The First Female Space Tourist? U.S. Entrepreneur Determined to Reach Orbit
For U.S. entrepreneur Anousheh Ansari, failure to reach space is not an option.
With her eyes on a possible 2008 flight to the International Space Station (ISS), Ansari has spent the last few months training as a backup spaceflyer for Japanese businessman Daisuke Enomoto, who is paying $20 million for a 10-day roundtrip to the orbital laboratory currently set to launch on Sept. 14.
"It's been a wonderful experience for me," Ansari told reporters at NASA's Johnson Space Center during a brief break in flight training last month. "I know I'm a backup and am not going to be flying, but the whole learning experience, learning about the program, getting to know some of the astronauts and cosmonauts that could fly...it's very wonderful."
Enomoto's trip - and Ansari's backup training - were brokered by the Virginia-based firm Space Adventures under an agreement with Russia's Federal Space Agency. Space Adventures is currently the only firm offering orbital seats for paying customers and has arranged for three previous space tourists to reach the ISS.
A history with space
Ansari, 38, is in line to become the world's first female space tourist, but takes issue with what she sees as an over-simplistic label to a complicated - yet exciting - experience.
"Tourists are people who just buy a ticket and then they go," Ansari said, adding that through her training she's learned that Russia's Soyuz vehicle is an extremely reliable - if cramped - spacecraft. "They don't train for six months and try to learn every system."
But even without her six months of Soyuz training, Ansari is no stranger to human spaceflight.
Ansari's family made a multimillion-dollar contribution to back the Ansari X Prize, a $10 million suborbital competition for privately-developed, reusable spacecraft. A team led by veteran aerospace designer Burt Rutan and backed by millionaire Paul Allen won the contest in 2004 when their piloted SpaceShipOne vehicle launched into suborbital space twice in two weeks.
Together with her husband Hamid and brother-in-law Amir, Ansari also co-founded the Dallas-based company Prodea to develop the Explorer line of air-launched suborbital vehicles under a partnership with Space Adventures.
Explorer spaceport plans in the United Arab Emirates and Singapore are moving ahead in anticipation of the spacecraft's development.
"Something I like to concentrate on is to bring more awareness about the importance of the space program because, right now, the general public is so disassociated from [it] and that's a shame," Ansari said. "I think it's important for our future."
Ansari said she leaped at the chance when Space Adventures officials contacted her asking whether she'd be interested in serving as Enomoto's backup. But while she would welcome the spaceflight opportunity in the off-chance Enomoto is unable to fly next month, Ansari would rather wait for her own dedicated mission.
"I'm mentally prepared to do that and it would be a great personal experience," Ansari said of fulfilling her responsibilities as backup. "But for my flight I have a lot of projects that I'd like to do, and if I fly now that means that none of those projects would be there.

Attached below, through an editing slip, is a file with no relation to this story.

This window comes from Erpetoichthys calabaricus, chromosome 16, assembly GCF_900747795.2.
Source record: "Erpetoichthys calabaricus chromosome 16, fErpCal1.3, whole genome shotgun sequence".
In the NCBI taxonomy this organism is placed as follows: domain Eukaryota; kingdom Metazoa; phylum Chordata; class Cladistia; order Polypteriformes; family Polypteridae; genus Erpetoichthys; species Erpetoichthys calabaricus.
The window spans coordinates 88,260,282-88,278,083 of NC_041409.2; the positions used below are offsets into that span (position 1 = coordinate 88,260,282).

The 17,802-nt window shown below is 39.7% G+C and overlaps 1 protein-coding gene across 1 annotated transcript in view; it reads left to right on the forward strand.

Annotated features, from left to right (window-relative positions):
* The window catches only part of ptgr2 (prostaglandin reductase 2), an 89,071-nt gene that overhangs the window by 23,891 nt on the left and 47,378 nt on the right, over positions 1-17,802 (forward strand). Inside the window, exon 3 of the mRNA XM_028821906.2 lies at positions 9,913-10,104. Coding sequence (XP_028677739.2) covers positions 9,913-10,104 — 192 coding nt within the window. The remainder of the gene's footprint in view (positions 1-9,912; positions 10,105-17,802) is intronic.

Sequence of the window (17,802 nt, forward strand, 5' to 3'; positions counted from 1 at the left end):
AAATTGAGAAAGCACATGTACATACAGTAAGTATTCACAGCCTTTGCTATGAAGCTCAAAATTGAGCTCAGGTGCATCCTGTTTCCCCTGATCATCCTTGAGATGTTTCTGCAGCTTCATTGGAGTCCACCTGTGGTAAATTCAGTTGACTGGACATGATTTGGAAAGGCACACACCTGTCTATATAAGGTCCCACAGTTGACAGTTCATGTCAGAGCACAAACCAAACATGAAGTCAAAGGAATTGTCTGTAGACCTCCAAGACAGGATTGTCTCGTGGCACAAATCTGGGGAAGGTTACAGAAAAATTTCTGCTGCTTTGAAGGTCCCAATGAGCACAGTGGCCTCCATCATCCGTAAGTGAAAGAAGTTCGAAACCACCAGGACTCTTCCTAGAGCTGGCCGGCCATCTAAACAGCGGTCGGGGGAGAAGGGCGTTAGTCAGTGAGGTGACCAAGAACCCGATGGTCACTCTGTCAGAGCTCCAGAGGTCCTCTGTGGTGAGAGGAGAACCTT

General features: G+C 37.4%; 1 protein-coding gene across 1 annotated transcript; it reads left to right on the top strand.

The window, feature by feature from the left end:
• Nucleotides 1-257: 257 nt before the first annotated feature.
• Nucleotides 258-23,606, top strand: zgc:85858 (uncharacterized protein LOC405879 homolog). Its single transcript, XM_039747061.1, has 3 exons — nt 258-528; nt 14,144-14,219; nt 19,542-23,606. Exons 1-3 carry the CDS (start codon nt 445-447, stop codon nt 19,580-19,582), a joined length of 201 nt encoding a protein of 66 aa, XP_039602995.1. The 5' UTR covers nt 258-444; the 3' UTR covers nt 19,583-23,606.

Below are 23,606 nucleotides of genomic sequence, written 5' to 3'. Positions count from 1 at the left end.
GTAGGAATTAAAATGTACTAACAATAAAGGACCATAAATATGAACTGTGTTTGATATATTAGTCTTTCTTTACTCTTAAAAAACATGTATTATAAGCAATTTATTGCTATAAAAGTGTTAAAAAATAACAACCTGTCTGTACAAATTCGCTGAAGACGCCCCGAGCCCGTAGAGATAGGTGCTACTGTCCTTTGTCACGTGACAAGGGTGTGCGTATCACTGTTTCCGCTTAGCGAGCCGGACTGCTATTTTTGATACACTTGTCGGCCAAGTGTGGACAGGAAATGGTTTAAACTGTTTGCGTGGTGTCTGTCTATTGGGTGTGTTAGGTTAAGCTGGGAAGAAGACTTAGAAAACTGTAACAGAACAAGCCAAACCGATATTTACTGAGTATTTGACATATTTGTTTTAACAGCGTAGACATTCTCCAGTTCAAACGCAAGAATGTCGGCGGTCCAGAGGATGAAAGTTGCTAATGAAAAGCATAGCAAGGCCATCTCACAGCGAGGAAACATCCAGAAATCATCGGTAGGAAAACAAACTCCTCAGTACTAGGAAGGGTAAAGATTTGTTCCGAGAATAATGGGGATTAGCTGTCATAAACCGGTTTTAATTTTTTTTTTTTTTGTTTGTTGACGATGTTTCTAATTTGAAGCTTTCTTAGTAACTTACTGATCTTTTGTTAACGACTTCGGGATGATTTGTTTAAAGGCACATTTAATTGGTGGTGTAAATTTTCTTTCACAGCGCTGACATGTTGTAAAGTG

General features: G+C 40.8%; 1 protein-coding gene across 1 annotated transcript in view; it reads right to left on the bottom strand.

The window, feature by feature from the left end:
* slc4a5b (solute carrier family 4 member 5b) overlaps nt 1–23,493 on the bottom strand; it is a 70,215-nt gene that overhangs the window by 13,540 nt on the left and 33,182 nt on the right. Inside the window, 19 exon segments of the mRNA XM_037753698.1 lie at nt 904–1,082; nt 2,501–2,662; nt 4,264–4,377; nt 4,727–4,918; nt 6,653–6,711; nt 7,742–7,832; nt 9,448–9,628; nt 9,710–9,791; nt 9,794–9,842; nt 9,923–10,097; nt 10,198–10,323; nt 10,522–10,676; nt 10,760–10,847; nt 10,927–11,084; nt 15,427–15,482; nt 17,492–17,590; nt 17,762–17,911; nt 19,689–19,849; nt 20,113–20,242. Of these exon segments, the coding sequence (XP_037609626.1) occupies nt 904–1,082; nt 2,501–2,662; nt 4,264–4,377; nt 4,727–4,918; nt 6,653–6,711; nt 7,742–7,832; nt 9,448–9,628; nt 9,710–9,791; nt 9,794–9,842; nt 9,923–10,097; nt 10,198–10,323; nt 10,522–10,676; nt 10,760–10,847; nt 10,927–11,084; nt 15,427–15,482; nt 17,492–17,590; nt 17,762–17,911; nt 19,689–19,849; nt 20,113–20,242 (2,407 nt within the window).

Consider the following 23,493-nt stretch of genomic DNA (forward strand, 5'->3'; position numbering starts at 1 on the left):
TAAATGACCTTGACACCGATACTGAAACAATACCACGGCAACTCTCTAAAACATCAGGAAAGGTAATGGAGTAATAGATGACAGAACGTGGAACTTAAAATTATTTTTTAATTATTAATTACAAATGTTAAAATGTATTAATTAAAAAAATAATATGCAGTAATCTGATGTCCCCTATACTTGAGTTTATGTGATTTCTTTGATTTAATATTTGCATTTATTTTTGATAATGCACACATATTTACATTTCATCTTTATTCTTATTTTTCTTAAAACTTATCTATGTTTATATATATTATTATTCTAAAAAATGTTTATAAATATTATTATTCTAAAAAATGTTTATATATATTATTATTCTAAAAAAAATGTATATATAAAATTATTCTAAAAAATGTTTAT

"If I'm presented with the opportunity to go, I would definitely take it," Ansari said, adding that she has seats reserved on Rutan's SpaceShipTwo vehicle under development for British billionaire Sir Richard Branson's Virgin Galactic spaceliner business. "I have a seat reserved on his plane...whoever flies first."
Determined for spaceflight
While Ansari is eagerly working toward a spaceflight of her own, she will have to wait in line.
Earlier this year, U.S. businessman and former Microsoft software developer Charles Simonyi signed a contract with Russian space officials to fly toward the ISS in Spring 2007, which would be on the next Soyuz to fly after Enomoto launches with the ISS Expedition 14 crew.
"I'll wait when my turn comes," Ansari said.
Malaysia is also hoping to launch its first astronaut aboard a Russian spacecraft in 2007, and any of those plans could be dependent on whether NASA or the European Space Agency will require Soyuz seats to transfer their astronauts to and from the ISS - a variable that hinges on the frequency of space shuttle visits to the orbital platform.
"One good thing is, maybe, I will generate some positive media about the Middle East with everything going on," said Ansari, who was born in Iran. "I've gotten so many calls and e-mails and mail, especially from women in Iran, and other Middle Eastern countries that are excited that someone from [there] gets to go up...and a woman!"
Meanwhile, Ansari said she takes heart in advancements like the recent launch of Genesis-1 - a prototype for inflatable space structures that could lead to orbital hotels or other habitats - by Bigelow Aerospace of Las Vegas, Nevada.
"Right now, that's the only other potential destination in the future for commercial space travelers to go to," Ansari said of the potential orbital habitats under development by Bigelow Aerospace. "If you increase the number of people you want to go...the ISS won't be an ideal location. I'm happy to see somebody building a location that we can fly to."
But whether she rides a Soyuz to the ISS, an Explorer vehicle, a version of SpaceShipTwo or some other spacecraft, Ansari is confident she'll slip the bonds of Earth eventually.
"Is there another way to get to space," Ansari asked with a smile. "Anyway you can fly me, I'll go."
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